Consequently, farm sites that are kept free of waste, food materials, carrion, animal matter, debris, open garbage, etc. in close association with temporary water holes are not likely to be attractive to magpies as permanent feeding grounds.

    Migration
    Although magpies are a common winter resident in central and southern Alberta, migration may occur in varying degrees, depending on the neeed to escape severe winter conditions. Sporadic movements of magpies to areas of more abundant food occur frequently in winter in Alberta.

    Population dynamics
    Magpies tend to live in colonies varying in size from single pairs to several hundred. The size of the colony will vary from year to year, and the size of the territory occupied by a given colony is not necessarily directly related to the size of the colony. Locations of colonies will change abruptly and regularly. Records of longevity for magpies raised in captivity extend to more than 20 years.

    Relationship to man
    Magpies usually need and are quick to take advantage of the increased food supplies that human settlement brings. It is rare that human concentration reaches a point where magpie numbers are threatened unless direct artificial reduction is employed. When magpie numbers are reduced deliberately, they recover rapidly when the pressure is removed. Consequently, local control programs in specific areas do not jeopardize the general status of this bird.

    Procedures in Setting Traps

    1. Determine the best place for positioning the trap, preferably where magpies congregate or near their flyway.
    2. Place draw-bait in a suitable location. Large bones, beef heads, fat, dead rabbits or any frozen carcasses and offal may be used as draw-bait.
    3. Place the trap in close proximity to the draw-bait, allowing birds to become accustomed to the trap. Leave bait and trap separate for one or two days until magpies accept the bait.
    4. Place trap over the bait and stake it down. Position the bait in front of inner end of tunnel but well away from the outer wall of the trap. Small amounts of bait should be placed in the entrance to entice birds to enter.
    Note: The above operations should be carried out late in the day to avoid disturbing the routine of the magpies.
    5. A daily check should be made near evening and any trapped birds disposed of humanely. Any evidence of feathers, blood, etc. should be carefully removed. If trapping is successful, one or two live magpies may be left in trap overnight to act as decoys.
    6. If no results are obtained after several days, the trap should be moved to a new location and the above procedures repeated.


    Magpie Trap

    Circular design

    1 length of 1/4" reinforcing rod - 12' 8"
    1 piece 1 in2 mesh mink wire 30" x 12' 8"
    2 pieces, 1 in2 mesh mink wire 30" x 48" (cut to fit top).
    1 piece 1 in2 mesh mink wire 30" x 42" (cut and tapered for funnel).
    3 stakes approximately 10" long with "U" shaped heads.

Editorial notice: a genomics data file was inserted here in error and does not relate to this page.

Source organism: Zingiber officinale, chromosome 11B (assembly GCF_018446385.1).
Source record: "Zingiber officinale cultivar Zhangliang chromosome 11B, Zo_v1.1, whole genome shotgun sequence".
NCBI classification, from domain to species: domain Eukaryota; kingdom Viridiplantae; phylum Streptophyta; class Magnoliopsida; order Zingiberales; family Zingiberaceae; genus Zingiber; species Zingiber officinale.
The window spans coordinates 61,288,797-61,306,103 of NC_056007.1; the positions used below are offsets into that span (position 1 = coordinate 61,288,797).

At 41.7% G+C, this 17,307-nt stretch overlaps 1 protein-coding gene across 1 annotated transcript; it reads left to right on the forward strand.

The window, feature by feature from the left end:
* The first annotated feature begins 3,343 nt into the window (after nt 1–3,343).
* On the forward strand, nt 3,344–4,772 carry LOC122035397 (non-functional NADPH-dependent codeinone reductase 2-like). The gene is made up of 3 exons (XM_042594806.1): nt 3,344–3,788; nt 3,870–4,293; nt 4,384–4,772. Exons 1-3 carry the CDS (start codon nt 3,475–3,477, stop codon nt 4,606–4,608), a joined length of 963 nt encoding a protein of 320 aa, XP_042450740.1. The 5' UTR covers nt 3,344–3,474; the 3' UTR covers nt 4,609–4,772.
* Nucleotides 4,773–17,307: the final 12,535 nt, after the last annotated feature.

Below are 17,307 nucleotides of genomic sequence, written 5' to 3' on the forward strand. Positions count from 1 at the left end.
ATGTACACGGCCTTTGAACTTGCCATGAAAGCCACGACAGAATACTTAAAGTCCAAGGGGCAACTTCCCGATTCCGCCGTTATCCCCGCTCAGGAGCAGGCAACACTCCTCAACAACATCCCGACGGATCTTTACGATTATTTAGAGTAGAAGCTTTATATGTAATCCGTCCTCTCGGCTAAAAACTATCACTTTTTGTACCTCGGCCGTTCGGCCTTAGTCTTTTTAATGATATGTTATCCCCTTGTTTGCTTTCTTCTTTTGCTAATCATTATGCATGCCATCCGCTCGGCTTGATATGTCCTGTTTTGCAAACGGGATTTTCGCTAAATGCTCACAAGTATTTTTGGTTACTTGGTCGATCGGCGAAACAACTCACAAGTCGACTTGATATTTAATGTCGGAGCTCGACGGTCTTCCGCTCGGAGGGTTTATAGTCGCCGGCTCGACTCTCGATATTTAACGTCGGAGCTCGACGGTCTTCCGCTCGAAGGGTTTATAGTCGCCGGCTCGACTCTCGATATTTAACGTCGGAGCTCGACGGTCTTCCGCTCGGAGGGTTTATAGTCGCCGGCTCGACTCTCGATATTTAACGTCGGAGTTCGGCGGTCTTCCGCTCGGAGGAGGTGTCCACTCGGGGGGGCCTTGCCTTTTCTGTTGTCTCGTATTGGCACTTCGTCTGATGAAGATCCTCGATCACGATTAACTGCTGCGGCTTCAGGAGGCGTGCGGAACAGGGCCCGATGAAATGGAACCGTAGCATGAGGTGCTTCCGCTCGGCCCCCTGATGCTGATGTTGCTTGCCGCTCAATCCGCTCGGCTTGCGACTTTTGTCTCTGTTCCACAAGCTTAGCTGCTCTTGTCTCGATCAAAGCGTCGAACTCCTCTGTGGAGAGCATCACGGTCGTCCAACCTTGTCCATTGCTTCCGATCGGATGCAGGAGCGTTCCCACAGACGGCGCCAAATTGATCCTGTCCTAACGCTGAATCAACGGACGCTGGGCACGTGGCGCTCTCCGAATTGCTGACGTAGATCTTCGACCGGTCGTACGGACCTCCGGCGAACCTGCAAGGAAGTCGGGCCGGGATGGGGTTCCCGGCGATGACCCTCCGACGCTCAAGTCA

Directions for construction
    Bend 1/4" rod in circle and weld. Attach rod to bottom of wire, crimp wire around rod and secure with several short pieces or "ties" using flexible haywire.
    Cut out tunnel as shown in Figure 3, and form into conical shape as illustrated in Figure 4.
    Fit cone to inside of trap wall at ground level, making sure the base of tunnel is parallel to, and resting on ground. Attach securely with wire "ties".
    Cut out wall of trap according to size of tunnel opening.
    Cut rectangular opening 1" X 1' 6" on three sides at back of trap, leaving the fourth side as hinge.

    Figure 1.


    Figure 2.

    Note: Stucco wire may be substituted if 16 gauge mink wire is unavailable. However, an additional reinforcing rod would be required around the top of the trap.


    Figure 3.
    General "setting" information
    Magpies may be trapped year round, but the ideal trapping time is during the cold winter months when carrion is less readily available and birds require more food to sustain life. Any suitable draw-bait such as meat scraps, small dead animals, offal, etc. may be used to bring magpies into a given area. The importance of choosing a proper bait location and the use of draw-baits for several days before actually setting the trap cannot be stressed to highly enough.


    Figure 4.

    Best results will be obtained if the trap has a "weathered" or old appearance, as magpies are suspicious of shiny material.

    Allow a one or two-day period of successful pre-baiting before placing the trap over bait and staking it down.

    Position the bait in front of inner end of tunnel, but well away from the outer wall of the trap.

    Prepared by:
    John Bourne
    Vertebrate Pest Specialist
    Pest Prevention and Management

    Attached Files:

    Last edited by a moderator: Nov 8, 2004
  7. Sixgun_Redneck

    Sixgun_Redneck G&G Newbie

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    Location:
    Calgary, Alberta
    Thats just what i was looking for. You've been a great help. thankyou.
  8. Logansdad

    Logansdad Guest

    you're welcome !

    :right: